Friday, September 01, 2006

Executive Fitness for All

Here's an interesting article on Corporate Fitness from the Belltown Messenger.

In athletics, overtraining means you either are doing too much hard training or too little in terms of recovery-not getting enough food, sleep, hydration, time off-so you end up running on reserves and your system starts putting out more energy than it can generate. Most top athletes now understand this, and design their training schedules to give them regular time away from their training.

Yet in the corporate world, far too many have not learned this lesson. The ethic in so many companies seems to be that overworking and over-scheduling must lead to over-achieving-when in truth it leads to poor health, burnout and lack of productivity.

The good news is that some executives are creating a new corporate paradigm for personal health with business success.

One longtime client, a member of Club Zum and CEO of one of Seattle's more renowned companies, says his workouts are a crucial component of his workday. "It keeps me more relaxed," he confides. "I'm less stressed, I think more clearly, and it's a key part of my strategy for leadership by example."

Some companies (Patagonia is one) create unstructured working environments that allow employees to go sailing in the middle of the day if the wind is right-trusting the crew to get the job done later. They know the good health of the employee begets a healthy company.

But such companies are still the exception. Most still equate over-training and overworking with corporate success. If on-the-job performance and productivity are critical to your career, you might want to think of yourself as an "executive athlete" and start training or living in a way that supports your end goal, much like high level athletes do. Sleeping five hours a night won't do it. And neither will burying your fitness regime under piles of paper.

The successful executives I work with make the time-no matter what-to exercise at least four or five days each week. The one comment I always hear from them is, "I have no choice really-it's a key part of my workday."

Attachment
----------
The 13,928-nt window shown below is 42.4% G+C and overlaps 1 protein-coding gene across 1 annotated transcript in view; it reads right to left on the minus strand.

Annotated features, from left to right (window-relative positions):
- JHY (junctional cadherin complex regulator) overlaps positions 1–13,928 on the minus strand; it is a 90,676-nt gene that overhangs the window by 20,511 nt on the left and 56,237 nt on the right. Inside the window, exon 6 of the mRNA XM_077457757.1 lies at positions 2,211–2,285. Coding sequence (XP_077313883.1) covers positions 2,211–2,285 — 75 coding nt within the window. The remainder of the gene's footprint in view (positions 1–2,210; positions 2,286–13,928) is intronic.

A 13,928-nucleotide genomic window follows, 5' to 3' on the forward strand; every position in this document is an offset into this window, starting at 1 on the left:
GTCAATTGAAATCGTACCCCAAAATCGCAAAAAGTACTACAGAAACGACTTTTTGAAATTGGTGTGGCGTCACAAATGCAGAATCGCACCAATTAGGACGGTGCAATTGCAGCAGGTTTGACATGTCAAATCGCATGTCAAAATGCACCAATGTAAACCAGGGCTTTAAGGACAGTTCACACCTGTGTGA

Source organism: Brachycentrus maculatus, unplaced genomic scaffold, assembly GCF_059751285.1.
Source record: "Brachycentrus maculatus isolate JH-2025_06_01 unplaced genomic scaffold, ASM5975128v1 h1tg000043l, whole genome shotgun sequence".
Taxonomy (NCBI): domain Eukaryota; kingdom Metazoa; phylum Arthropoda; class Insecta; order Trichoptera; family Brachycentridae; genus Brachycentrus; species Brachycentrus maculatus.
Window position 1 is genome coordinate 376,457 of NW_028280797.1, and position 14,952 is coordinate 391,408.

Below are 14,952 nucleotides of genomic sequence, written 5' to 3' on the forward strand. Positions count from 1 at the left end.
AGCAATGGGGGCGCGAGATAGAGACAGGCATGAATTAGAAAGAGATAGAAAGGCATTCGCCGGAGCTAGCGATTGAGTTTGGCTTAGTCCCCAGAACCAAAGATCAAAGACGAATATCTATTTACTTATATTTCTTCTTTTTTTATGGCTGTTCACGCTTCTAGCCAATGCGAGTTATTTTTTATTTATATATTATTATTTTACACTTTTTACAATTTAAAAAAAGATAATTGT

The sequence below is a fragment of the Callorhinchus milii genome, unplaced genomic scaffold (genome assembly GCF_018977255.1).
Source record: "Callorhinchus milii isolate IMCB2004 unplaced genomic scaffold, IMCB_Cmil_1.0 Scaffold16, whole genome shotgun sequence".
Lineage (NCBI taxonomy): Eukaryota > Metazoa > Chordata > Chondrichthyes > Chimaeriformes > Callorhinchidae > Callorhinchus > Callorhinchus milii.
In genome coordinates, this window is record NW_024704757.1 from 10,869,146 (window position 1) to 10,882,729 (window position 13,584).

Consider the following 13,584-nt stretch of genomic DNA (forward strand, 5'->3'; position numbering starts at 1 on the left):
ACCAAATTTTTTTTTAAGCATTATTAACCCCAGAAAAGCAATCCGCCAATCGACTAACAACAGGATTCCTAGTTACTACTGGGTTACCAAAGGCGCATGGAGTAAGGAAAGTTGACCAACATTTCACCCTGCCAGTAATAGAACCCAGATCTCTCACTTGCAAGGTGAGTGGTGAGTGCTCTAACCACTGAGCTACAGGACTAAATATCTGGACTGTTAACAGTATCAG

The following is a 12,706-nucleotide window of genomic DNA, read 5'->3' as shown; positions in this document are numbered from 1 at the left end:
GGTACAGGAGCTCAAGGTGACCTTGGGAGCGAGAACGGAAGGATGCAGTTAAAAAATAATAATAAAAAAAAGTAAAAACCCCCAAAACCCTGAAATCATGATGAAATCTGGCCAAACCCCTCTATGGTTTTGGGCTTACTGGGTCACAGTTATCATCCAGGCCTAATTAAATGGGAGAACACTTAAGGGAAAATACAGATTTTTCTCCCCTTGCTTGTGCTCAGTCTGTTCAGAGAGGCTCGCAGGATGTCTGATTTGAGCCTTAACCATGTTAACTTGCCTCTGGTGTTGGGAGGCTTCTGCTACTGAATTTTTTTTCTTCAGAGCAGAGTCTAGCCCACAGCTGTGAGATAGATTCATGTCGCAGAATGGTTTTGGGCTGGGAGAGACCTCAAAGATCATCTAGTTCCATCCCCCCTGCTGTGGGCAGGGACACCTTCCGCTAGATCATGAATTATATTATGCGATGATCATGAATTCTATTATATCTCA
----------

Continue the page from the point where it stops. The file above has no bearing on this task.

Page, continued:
And yet it's funny because there are so many who still say, "I don't have any time." When I mentioned this to a highly successful CEO recently, he shot back, "You have time. You have to make time."

What's required is a desire to feel good, or at least enough good sense to choose activities that give you energy, and make your day easier as well as more productive.

Indeed, you do have a choice. I encourage you to evaluate what you do that gives you the physical energy you need to make your life and job easier. The basic components are sleep, stress, food, and exercise. Start with the latter and find ways to make it happen on a consistent basis, cutting yourself enough slack to handle life's inevitable ups and downs.

Work toward exercising most days of the week within six months. If you're glued to your chair now, start by walking three times a week for 30 minutes. Within six months, you might shoot for four to five days a week, including one day of yoga, one day of strength training and three for cardiovascular training-each for 45 minutes to an hour. Consider this: Five one-hour sessions a week means you'll be using about three percent of each week's total time to improve your health, fitness, and on the job performance.

Just start now!

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